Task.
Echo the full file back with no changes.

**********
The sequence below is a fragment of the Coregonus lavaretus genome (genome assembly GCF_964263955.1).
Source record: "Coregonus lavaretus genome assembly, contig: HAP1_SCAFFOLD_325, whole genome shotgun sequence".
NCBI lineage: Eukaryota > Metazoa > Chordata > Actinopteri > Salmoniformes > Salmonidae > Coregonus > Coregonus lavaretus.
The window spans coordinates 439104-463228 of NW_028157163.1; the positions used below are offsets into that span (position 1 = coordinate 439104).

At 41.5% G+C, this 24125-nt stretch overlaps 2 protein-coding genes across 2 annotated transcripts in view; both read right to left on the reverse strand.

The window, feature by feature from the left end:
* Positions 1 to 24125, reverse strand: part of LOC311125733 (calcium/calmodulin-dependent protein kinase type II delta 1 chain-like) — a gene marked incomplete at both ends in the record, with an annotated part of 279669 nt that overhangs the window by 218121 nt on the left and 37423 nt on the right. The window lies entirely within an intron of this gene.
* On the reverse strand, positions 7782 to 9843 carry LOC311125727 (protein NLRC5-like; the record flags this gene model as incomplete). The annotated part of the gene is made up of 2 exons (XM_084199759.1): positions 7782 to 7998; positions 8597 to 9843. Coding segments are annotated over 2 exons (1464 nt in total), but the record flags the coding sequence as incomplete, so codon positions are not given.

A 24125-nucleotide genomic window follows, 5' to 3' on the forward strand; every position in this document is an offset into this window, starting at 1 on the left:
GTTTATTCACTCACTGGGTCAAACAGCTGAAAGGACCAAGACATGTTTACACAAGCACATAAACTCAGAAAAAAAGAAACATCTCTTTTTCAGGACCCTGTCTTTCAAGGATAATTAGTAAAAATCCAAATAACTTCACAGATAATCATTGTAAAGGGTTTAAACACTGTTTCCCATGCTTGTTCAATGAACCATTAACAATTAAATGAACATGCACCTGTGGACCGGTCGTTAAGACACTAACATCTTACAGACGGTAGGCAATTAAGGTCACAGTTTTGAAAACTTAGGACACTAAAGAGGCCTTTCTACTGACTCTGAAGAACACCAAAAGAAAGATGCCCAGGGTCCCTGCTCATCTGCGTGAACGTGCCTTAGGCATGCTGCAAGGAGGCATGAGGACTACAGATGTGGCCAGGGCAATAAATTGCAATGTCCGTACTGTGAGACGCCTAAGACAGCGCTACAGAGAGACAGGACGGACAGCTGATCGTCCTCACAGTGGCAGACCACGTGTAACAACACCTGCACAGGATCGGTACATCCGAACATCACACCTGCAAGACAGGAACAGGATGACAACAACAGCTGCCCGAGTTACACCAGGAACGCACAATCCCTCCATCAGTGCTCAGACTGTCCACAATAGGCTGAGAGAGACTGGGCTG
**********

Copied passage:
The sequence below is a fragment of the Coregonus lavaretus genome (genome assembly GCF_964263955.1).
Source record: "Coregonus lavaretus genome assembly, contig: HAP1_SCAFFOLD_325, whole genome shotgun sequence".
NCBI lineage: Eukaryota > Metazoa > Chordata > Actinopteri > Salmoniformes > Salmonidae > Coregonus > Coregonus lavaretus.
The window spans coordinates 439104-463228 of NW_028157163.1; the positions used below are offsets into that span (position 1 = coordinate 439104).

At 41.5% G+C, this 24125-nt stretch overlaps 2 protein-coding genes across 2 annotated transcripts in view; both read right to left on the reverse strand.

The window, feature by feature from the left end:
* Positions 1 to 24125, reverse strand: part of LOC311125733 (calcium/calmodulin-dependent protein kinase type II delta 1 chain-like) — a gene marked incomplete at both ends in the record, with an annotated part of 279669 nt that overhangs the window by 218121 nt on the left and 37423 nt on the right. The window lies entirely within an intron of this gene.
* On the reverse strand, positions 7782 to 9843 carry LOC311125727 (protein NLRC5-like; the record flags this gene model as incomplete). The annotated part of the gene is made up of 2 exons (XM_084199759.1): positions 7782 to 7998; positions 8597 to 9843. Coding segments are annotated over 2 exons (1464 nt in total), but the record flags the coding sequence as incomplete, so codon positions are not given.

A 24125-nucleotide genomic window follows, 5' to 3' on the forward strand; every position in this document is an offset into this window, starting at 1 on the left:
GTTTATTCACTCACTGGGTCAAACAGCTGAAAGGACCAAGACATGTTTACACAAGCACATAAACTCAGAAAAAAAGAAACATCTCTTTTTCAGGACCCTGTCTTTCAAGGATAATTAGTAAAAATCCAAATAACTTCACAGATAATCATTGTAAAGGGTTTAAACACTGTTTCCCATGCTTGTTCAATGAACCATTAACAATTAAATGAACATGCACCTGTGGACCGGTCGTTAAGACACTAACATCTTACAGACGGTAGGCAATTAAGGTCACAGTTTTGAAAACTTAGGACACTAAAGAGGCCTTTCTACTGACTCTGAAGAACACCAAAAGAAAGATGCCCAGGGTCCCTGCTCATCTGCGTGAACGTGCCTTAGGCATGCTGCAAGGAGGCATGAGGACTACAGATGTGGCCAGGGCAATAAATTGCAATGTCCGTACTGTGAGACGCCTAAGACAGCGCTACAGAGAGACAGGACGGACAGCTGATCGTCCTCACAGTGGCAGACCACGTGTAACAACACCTGCACAGGATCGGTACATCCGAACATCACACCTGCAAGACAGGAACAGGATGACAACAACAGCTGCCCGAGTTACACCAGGAACGCACAATCCCTCCATCAGTGCTCAGACTGTCCACAATAGGCTGAGAGAGACTGGGCTG